Cohort Studies

Given the ethical limitations of human testing, most non-drug-related epidemiology studies rely on observational data rather than clinical studies that estimates existing chemical exposures and disease prevalence. “Cohort studies” are a type of observational study that follows a group of people known as a “cohort” over a number of years, measuring their exposures to chemicals found in their environment (rather than administering chemicals) and assessing the health of each study participant. By tracking a population over years, often decades, researchers examine whether highly exposed individuals are more likely to develop health ailments. Because cohort studies track exposure starting at the present and into the future, these studies are also classified as prospective studies.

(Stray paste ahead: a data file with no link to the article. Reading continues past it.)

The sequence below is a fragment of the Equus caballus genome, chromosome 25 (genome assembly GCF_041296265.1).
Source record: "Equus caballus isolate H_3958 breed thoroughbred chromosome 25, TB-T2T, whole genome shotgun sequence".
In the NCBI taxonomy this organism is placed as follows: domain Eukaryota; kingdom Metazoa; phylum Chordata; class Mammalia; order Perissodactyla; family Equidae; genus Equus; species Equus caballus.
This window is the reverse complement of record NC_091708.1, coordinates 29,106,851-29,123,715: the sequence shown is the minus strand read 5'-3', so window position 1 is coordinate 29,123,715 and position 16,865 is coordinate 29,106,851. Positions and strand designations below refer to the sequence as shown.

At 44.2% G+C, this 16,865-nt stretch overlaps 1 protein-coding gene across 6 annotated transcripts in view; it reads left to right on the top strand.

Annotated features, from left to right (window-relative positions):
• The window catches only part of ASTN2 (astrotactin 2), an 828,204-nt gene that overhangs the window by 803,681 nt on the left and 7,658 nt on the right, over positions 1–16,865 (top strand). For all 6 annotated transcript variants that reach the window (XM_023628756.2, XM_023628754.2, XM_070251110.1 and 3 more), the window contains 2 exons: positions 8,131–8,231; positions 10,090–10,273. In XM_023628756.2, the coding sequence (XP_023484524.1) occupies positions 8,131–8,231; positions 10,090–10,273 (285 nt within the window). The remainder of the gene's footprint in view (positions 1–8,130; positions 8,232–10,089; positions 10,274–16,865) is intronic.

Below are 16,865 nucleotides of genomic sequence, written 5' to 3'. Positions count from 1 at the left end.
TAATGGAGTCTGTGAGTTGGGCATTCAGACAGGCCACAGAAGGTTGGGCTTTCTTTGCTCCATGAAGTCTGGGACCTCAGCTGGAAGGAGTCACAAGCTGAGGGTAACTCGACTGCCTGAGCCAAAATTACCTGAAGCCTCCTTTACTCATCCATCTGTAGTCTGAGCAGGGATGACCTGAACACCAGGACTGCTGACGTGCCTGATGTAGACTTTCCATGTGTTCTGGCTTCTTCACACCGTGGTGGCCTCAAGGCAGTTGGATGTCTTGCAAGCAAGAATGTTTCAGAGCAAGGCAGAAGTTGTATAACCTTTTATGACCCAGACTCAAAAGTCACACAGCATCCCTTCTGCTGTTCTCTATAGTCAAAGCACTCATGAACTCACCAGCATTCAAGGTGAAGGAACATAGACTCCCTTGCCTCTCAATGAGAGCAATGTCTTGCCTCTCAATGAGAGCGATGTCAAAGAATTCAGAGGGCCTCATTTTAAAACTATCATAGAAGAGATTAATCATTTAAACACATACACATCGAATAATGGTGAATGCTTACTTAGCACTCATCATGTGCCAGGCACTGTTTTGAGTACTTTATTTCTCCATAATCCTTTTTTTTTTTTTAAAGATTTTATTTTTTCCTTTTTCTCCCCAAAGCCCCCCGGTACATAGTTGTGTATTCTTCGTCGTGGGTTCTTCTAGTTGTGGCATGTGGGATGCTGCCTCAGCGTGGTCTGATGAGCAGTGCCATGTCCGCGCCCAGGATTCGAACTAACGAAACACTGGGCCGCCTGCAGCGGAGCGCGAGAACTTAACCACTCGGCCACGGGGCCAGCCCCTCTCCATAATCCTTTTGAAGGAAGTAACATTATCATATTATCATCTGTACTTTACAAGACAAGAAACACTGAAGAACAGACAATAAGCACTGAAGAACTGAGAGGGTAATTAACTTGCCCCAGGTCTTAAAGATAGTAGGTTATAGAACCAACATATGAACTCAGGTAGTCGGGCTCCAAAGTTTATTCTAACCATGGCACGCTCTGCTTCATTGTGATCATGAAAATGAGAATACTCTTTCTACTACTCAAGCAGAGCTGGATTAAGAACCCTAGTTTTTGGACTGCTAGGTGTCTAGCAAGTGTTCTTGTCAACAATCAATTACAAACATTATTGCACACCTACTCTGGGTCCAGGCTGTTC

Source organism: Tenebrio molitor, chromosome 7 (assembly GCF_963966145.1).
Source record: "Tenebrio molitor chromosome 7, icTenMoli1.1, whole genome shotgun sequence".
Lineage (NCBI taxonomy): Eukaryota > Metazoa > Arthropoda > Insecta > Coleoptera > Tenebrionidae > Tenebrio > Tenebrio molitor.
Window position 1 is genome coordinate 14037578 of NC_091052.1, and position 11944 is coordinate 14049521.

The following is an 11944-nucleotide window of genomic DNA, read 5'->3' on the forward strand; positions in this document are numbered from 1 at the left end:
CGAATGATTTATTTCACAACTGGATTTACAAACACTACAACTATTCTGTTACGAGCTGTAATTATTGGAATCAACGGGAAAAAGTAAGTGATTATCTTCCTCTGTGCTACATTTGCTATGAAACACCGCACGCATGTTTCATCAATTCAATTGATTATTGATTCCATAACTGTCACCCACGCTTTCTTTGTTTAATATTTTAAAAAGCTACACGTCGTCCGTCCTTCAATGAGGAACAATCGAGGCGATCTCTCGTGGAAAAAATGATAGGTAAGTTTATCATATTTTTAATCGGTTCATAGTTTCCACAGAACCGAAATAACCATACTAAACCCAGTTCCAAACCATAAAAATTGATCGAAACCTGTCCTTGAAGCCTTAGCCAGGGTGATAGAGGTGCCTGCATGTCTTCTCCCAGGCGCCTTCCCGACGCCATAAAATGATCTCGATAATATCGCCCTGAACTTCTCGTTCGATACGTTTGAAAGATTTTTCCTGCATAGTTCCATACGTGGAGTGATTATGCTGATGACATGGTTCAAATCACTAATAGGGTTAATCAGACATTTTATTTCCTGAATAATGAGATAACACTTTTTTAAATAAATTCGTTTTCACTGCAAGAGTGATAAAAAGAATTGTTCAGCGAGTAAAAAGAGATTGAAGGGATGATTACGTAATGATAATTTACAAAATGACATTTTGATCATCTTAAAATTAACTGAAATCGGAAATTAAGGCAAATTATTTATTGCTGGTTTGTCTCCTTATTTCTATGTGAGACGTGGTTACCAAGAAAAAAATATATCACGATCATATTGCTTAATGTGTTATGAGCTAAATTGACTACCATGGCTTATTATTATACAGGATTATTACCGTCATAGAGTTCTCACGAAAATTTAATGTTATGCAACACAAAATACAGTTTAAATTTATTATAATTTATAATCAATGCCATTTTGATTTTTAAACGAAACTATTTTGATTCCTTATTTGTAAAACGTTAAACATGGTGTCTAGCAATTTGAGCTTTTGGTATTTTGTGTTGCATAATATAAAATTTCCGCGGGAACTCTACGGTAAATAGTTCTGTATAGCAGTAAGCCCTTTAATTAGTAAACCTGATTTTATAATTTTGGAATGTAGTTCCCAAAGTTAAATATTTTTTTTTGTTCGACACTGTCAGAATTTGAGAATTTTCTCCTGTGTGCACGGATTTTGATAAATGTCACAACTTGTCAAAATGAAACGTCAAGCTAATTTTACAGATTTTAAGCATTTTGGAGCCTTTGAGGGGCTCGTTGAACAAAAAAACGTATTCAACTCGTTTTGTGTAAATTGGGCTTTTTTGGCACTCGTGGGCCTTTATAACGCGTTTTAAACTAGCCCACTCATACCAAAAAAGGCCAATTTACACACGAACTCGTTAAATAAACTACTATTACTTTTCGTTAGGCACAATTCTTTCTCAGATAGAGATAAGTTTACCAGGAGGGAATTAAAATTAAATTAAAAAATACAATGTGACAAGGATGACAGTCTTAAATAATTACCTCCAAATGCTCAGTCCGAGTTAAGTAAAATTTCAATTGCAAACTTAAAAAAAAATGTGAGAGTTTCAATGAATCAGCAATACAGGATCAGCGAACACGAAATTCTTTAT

Many complications arise in drawing conclusions from these studies, because of confounding factors. In addition, estimating exposure to chemicals requires interviewing study participants who may express their own biases or may not recall the facts accurately.

Other types of epidemiological studies include clinical, case-control, and ecological.

Browse the terms on the sidebar of this webpage for more information and/or download a copy of A Consumer’s Guide to Chemical Risk:  Deciphering the “Science” Behind Chemical Scares.




  1. […] that the largest body ofepidemiological studies relates to colon cancer, including 29 studies (14 cohort studies and 15 “informative” case control studies). Of these, 14–or just less […]

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